Securities brokerage firms used to be divided into two main categories: wirehouses and regionals. The wirehouse name referred to the then-modern practice of using telegraph wires to enable the firm to set up small branch offices across the country to do national business and trade on all regional exchanges. Regionals were smaller brokerage houses that had branches only in certain regions of the country.
Independents vs. Conglomerates
Several formerly regional firms have had branches all over the country for some time, and wirehouses such as Merrill Lynch, Smith Barney, and Dean Witter have been absorbed by banks. Independent securities brokerage firms include the traditional regional names plus the new breed of online brokerage firms. These firms emphasize investment securities brokerage while the financial conglomerates consisting of various financial service firms owned by banks, mutual funds or insurance companies offer a multitude of different financial services.
Leading Regionals and Online Brokers
Regional independent securities brokers that can be found on most Top 10 lists include: Allegheny Financial Group, Southwest Securities, Wunderlich Securities, Janney Montgomery Scott, Ameriprise Financial, Raymond James & Associates, Stifel Nicolaus, Robert W. Baird & Co., RBC Wealth Management, Edward Jones and UBS Wealth Management Americas. The new non-wirehouse is the online brokerage firm, examples of which include: Charles Schwab, TD Ameritrade, E*Trade, Fidelity Investments, Scott Trade, and Sharebuilder.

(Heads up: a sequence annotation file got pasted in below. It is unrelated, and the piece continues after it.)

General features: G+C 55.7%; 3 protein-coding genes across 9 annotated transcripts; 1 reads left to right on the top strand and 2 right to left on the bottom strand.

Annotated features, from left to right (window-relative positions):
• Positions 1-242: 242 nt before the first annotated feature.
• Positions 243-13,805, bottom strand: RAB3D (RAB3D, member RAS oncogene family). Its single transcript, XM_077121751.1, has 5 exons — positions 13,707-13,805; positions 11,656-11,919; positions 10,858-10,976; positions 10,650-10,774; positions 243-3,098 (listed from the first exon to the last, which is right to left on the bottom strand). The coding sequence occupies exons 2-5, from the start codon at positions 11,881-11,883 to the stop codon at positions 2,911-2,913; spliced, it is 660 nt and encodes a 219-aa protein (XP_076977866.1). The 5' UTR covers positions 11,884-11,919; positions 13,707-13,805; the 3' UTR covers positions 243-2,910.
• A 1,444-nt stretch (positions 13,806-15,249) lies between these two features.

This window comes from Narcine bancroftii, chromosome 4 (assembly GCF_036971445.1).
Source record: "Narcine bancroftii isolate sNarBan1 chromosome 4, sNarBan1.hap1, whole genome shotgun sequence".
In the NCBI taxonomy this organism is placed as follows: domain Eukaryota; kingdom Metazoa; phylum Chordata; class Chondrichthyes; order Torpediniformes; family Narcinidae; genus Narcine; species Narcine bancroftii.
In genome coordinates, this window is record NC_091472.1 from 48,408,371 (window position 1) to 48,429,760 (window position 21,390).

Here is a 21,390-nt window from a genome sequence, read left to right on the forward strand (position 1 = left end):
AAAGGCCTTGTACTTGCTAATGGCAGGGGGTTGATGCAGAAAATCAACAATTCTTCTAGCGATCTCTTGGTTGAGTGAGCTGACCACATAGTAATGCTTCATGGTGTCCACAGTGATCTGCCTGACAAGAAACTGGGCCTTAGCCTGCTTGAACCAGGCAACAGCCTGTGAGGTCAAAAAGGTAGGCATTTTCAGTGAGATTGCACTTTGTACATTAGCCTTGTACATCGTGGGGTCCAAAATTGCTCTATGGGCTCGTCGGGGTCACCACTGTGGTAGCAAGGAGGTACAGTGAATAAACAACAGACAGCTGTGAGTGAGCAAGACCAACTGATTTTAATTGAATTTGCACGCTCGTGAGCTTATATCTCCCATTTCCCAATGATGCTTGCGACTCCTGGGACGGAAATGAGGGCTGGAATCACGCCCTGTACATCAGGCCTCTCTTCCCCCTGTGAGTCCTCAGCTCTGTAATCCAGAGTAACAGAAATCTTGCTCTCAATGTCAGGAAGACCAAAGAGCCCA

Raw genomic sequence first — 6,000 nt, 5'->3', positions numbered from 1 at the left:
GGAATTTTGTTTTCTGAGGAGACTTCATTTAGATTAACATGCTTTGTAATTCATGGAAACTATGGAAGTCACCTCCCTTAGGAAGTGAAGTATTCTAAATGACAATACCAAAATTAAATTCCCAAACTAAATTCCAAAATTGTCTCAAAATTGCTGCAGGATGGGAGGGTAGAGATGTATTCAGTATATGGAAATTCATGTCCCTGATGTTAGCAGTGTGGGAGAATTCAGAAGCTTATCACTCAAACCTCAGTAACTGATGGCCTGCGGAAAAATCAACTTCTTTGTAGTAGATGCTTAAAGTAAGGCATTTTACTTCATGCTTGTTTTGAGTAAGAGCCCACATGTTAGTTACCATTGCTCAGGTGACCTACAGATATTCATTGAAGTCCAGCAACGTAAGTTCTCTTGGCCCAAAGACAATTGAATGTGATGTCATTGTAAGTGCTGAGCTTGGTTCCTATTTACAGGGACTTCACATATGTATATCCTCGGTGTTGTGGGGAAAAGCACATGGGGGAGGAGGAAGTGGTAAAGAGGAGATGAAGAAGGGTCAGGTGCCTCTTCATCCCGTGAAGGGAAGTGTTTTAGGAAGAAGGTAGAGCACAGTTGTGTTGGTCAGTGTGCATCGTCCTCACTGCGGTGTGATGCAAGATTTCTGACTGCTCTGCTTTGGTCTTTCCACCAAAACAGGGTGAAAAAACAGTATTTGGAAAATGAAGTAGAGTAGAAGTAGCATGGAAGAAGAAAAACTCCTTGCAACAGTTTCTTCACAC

Function of Regionals
Many regional broker dealers specialize in smaller municipal and corporate finance business. Smaller public companies are defined by the SEC as those under $700 million in revenues, and include start-up and young companies that are not doing large enough business to meet the compensation needs of the big financial conglomerates. Though the term "regional" no longer has much practical significance, most of the traditional regionals were Midwestern firms with Janney Montgomery Scott from Pennsylvania, Crowell Weeden from the West Coast, the Southern firm of Raymond James, and New York-based Oppenheimer.